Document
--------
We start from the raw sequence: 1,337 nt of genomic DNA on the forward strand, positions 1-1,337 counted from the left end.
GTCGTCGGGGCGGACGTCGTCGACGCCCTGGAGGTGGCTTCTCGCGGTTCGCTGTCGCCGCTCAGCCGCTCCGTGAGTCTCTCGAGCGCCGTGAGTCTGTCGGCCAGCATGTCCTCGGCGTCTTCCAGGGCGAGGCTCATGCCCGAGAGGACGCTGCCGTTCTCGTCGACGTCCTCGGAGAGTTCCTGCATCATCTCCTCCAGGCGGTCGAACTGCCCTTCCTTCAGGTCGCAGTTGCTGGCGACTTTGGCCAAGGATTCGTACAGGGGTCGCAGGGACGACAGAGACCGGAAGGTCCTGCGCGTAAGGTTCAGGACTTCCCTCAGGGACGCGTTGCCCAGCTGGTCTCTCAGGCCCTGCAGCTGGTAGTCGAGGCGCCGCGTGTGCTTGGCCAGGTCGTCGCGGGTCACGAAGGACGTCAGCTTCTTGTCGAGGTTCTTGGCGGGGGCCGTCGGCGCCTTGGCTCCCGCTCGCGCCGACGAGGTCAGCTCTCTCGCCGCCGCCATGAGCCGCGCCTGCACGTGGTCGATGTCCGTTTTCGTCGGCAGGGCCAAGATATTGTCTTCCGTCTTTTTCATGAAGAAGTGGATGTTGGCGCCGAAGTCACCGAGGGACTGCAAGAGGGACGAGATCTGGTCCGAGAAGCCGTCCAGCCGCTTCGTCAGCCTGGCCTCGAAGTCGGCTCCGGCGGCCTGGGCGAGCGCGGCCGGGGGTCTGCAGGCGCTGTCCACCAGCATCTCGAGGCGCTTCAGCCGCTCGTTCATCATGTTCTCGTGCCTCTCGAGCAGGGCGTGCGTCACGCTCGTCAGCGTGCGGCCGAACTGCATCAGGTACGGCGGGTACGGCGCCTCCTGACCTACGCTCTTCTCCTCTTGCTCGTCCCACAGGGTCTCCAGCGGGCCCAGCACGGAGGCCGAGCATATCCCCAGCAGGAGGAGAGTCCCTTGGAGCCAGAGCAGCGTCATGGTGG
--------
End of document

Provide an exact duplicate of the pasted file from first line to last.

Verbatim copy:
We start from the raw sequence: 1,337 nt of genomic DNA on the forward strand, positions 1-1,337 counted from the left end.
GTCGTCGGGGCGGACGTCGTCGACGCCCTGGAGGTGGCTTCTCGCGGTTCGCTGTCGCCGCTCAGCCGCTCCGTGAGTCTCTCGAGCGCCGTGAGTCTGTCGGCCAGCATGTCCTCGGCGTCTTCCAGGGCGAGGCTCATGCCCGAGAGGACGCTGCCGTTCTCGTCGACGTCCTCGGAGAGTTCCTGCATCATCTCCTCCAGGCGGTCGAACTGCCCTTCCTTCAGGTCGCAGTTGCTGGCGACTTTGGCCAAGGATTCGTACAGGGGTCGCAGGGACGACAGAGACCGGAAGGTCCTGCGCGTAAGGTTCAGGACTTCCCTCAGGGACGCGTTGCCCAGCTGGTCTCTCAGGCCCTGCAGCTGGTAGTCGAGGCGCCGCGTGTGCTTGGCCAGGTCGTCGCGGGTCACGAAGGACGTCAGCTTCTTGTCGAGGTTCTTGGCGGGGGCCGTCGGCGCCTTGGCTCCCGCTCGCGCCGACGAGGTCAGCTCTCTCGCCGCCGCCATGAGCCGCGCCTGCACGTGGTCGATGTCCGTTTTCGTCGGCAGGGCCAAGATATTGTCTTCCGTCTTTTTCATGAAGAAGTGGATGTTGGCGCCGAAGTCACCGAGGGACTGCAAGAGGGACGAGATCTGGTCCGAGAAGCCGTCCAGCCGCTTCGTCAGCCTGGCCTCGAAGTCGGCTCCGGCGGCCTGGGCGAGCGCGGCCGGGGGTCTGCAGGCGCTGTCCACCAGCATCTCGAGGCGCTTCAGCCGCTCGTTCATCATGTTCTCGTGCCTCTCGAGCAGGGCGTGCGTCACGCTCGTCAGCGTGCGGCCGAACTGCATCAGGTACGGCGGGTACGGCGCCTCCTGACCTACGCTCTTCTCCTCTTGCTCGTCCCACAGGGTCTCCAGCGGGCCCAGCACGGAGGCCGAGCATATCCCCAGCAGGAGGAGAGTCCCTTGGAGCCAGAGCAGCGTCATGGTGG